Retired Marine Jason Hall is a force to be reckoned with. When his nephew Luke is kidnapped by his fresh-out-of-jail father, he knows there’s one woman he can count on to help in the search. The last time he saw private investigator Alexandra Macintyre, they were steaming up the windows of her black SUV. Forgetting the scorch of her lips against his hasn’t been easy, but Jay knows the crippling pain of betrayal far too well. Alexandra Macintyre is no stranger to tragedy. Haunted by her past, she seeks redemption by helping families find their loved ones, hoping their outcome is different from her family’s misfortune. Alex and Jay make a formidable team as they band together to rescue Luke, but the road trip south tests their emotional stamina. Alex is used to being alone, but Jay gives her a taste of the love and belonging she’s never dared to hope for. Will Alex be able to make peace with her tragic past for a future with Jay?
Two sentences into the description I knew I would be reading this book. There was so much potential. Unfortunately, the description was the best part.
This wasn’t the book for me, it pushed a whole bunch of my buttons and I struggled to understand the rational behind some of the inclusions in the story. The story itself was good but I feel it was wrapped up and packaged poorly. Give me a second to try to explain.
Let’s start with the cover. It’s lovely, but not for this book. Throughout the book we’re told countless times about the jagged, menacing scar on the right side of Jason’s face. The scars which were the result of a military deployment are glamorized all over the pages. Although there was no mention of a beard in the pages, in an attempt to offer the benefit of a doubt, I Googled. Hair does no grow over scars. I’m not sure I can find the right words to express how I feel about this, but this whole situation rubs me the wrong way.
As a society, I think we throw around mental health diagnosis. A person will label themselves depressed when they’re feeling a bit down, call themselves bipolar when they have a mood swing or claim OCD because they spent a few minutes straightening out their room. It’s a problematic practice that trivializes and minimizes legitimate and potentially debilitating illnesses.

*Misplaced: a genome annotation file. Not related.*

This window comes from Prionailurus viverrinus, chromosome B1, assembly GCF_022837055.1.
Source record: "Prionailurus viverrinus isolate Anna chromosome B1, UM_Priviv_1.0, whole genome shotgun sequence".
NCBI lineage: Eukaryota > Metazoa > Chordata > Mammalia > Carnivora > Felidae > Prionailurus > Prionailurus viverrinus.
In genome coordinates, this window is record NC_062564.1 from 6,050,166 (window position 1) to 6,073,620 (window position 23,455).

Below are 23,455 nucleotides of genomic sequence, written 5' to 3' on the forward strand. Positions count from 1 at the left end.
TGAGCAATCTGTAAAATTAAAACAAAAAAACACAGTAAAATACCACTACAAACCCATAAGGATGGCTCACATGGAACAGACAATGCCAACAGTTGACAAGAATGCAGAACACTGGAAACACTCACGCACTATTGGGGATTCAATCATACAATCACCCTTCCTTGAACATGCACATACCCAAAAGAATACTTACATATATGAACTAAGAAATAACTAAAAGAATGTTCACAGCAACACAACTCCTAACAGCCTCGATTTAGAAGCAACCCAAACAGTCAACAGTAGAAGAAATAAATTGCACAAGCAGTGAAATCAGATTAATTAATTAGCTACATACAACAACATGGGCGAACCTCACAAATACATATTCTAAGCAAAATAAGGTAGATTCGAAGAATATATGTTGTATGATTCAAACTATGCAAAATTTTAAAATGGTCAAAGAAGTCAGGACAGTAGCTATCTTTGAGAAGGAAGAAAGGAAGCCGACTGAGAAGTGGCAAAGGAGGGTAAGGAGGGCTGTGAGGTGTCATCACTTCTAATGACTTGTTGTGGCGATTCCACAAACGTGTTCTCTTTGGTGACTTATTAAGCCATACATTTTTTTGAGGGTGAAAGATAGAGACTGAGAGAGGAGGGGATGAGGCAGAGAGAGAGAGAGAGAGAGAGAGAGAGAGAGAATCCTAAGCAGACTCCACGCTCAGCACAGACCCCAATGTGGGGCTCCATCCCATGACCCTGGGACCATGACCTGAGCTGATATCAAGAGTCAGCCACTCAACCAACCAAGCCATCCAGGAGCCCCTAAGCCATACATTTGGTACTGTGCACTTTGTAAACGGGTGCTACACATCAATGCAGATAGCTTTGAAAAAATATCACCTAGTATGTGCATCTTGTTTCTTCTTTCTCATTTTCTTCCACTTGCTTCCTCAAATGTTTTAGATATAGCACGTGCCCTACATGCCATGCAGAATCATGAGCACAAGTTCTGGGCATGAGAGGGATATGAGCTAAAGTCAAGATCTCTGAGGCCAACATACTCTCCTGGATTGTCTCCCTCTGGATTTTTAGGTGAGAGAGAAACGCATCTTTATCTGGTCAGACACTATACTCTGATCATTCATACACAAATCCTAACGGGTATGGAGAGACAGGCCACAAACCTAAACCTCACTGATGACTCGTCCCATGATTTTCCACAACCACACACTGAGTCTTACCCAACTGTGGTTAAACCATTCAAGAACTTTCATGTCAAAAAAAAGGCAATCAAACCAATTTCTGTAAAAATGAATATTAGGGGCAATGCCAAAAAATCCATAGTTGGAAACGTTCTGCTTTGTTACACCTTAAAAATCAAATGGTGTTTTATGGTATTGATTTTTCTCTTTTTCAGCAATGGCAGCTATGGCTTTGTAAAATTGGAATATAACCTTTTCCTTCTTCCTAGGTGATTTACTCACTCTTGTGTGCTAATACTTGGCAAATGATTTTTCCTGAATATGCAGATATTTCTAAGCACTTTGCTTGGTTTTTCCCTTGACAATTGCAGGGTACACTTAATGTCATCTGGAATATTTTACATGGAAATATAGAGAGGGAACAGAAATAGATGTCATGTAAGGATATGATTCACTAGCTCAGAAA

Every single character in this book was faced with one or more maladies that would generally require the intervention of a highly skilled professional.
Perhaps worse yet is that I read about characters named PTSD, Anxiety Disorder, Low Self Esteem, Survivors Guilt… The list goes on. The characters were quite one-dimensional and personified their designated personified versions of a trauma or mental illness perfectly. Their every word, thought, and action reinforced the fact that they needed professional help.
Several years ago, I came across a website More Than My Diagnosis. I thought it was an awesome way to looking at mental health issues. All too often, it seems a diagnosis does more harm than good. The diagnosis can quickly become a central part of a persons identify. While mental health counselling certainly isn’t my specialty, I’m confident an outlook such as that is detrimental to the healing process.
Overall, Caught in the Current wasn’t my cup of tea. It’s unfortunate because it had the potential to be a 5 star read. The disrespectful way in which mental illness and physical injuries were handled had me shaking my head and gritting my teeth.
In fairness, I have to say at the end of the book is a very short sneak peek at the next book, and it sounds amazing! Although I don’t think I’ll be picking that book up, I am curious and looking forward to seeing the reviews.